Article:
Background: Percutaneous balloon mitral valvuloplasty has been proposed as an alternative to open surgical commissurotomy for the treatment of rheumatic mitral-valve stenosis.
Methods: We enrolled 60 patients with severe mitral stenosis and favorable valvular anatomy in a prospective, randomized trial comparing the two procedures. All patients underwent cardiac catheterization before the procedure and one week, six months, and three years thereafter. Hemodynamic data were analyzed by investigators who were blinded to the patients' treatment assignments.
Results: Mitral-valve areas improved initially in both groups, from a mean (+/- SD) of 0.9 +/- 0.3 cm2 to 2.1 +/- 0.6 cm2 in the balloon-valvuloplasty group (30 patients; P < 0.01) and from 0.9 +/- 0.3 cm2 to 2.0 +/- 0.6 cm2 in the surgical group (30 patients; P < 0.001). Although improvement was maintained in both groups, mitral-valve areas were greater in the patients in the balloon-valvuloplasty group at three years (2.4 +/- 0.6 cm2, vs. 1.8 +/- 0.4 cm2 in the surgery group, P < 0.001). Restenosis occurred in three patients in the balloon-valvuloplasty group and four in the surgery group. One patient in the balloon-valvuloplasty group died of an apparent stroke after 2.5 years; four patients in the balloon-valvuloplasty group had residual atrial septal defects, and three patients (two in the balloon-valvuloplasty group and one in the surgery group) were judged to have severe mitral regurgitation. Seventy-two percent of the patients who underwent balloon valvuloplasty and 57 percent of the surgically treated patients were in New York Heart Association functional class I (i.e., they had no cardiovascular symptoms) at three years. No patient was lost to follow-up.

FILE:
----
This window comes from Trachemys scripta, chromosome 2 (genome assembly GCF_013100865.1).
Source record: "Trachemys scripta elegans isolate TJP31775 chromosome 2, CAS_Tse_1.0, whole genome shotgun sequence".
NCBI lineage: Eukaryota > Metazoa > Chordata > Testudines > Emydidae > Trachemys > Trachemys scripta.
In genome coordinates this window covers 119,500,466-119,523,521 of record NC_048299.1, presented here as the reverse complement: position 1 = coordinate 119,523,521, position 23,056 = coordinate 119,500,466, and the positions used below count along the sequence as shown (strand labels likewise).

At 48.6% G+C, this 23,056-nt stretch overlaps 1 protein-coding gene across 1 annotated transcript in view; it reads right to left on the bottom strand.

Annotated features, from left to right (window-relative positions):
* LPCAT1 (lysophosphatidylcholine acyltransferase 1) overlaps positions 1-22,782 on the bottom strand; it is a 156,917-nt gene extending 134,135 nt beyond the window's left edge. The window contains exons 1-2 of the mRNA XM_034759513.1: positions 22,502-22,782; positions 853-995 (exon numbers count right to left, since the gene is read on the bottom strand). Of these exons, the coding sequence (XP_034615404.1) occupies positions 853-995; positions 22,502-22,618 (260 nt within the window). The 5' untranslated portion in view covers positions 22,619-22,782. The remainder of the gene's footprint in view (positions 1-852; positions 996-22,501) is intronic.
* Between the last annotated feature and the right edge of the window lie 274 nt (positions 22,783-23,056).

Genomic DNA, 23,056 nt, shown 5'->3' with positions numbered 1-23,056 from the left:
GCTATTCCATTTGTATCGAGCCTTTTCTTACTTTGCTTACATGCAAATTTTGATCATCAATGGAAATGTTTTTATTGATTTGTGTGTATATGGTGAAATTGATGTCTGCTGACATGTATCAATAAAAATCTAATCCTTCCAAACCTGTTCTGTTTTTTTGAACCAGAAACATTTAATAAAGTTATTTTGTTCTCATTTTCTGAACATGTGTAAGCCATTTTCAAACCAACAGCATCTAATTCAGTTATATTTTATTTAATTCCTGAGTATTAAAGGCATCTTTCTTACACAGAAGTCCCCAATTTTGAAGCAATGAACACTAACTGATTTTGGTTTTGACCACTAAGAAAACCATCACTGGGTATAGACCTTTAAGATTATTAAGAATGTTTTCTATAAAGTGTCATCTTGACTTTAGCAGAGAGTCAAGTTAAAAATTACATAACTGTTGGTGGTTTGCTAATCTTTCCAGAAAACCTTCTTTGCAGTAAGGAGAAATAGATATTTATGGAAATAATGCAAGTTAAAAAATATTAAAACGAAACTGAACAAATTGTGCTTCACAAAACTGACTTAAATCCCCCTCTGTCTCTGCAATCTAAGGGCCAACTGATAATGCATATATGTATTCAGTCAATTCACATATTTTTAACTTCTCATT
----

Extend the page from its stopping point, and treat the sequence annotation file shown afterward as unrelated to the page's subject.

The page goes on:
Conclusions: In the treatment of mitral stenosis, balloon valvuloplasty and open surgical commissurotomy have comparable initial results and low rates of restenosis, and both produce good functional capacity for at least three years. The potential complications associated with balloon valvuloplasty should be noted. The better hemodynamic results at three years, lower cost, and elimination of the need for thoracotomy suggest that balloon valvuloplasty should be considered for all patients with favorable mitral-valve anatomy.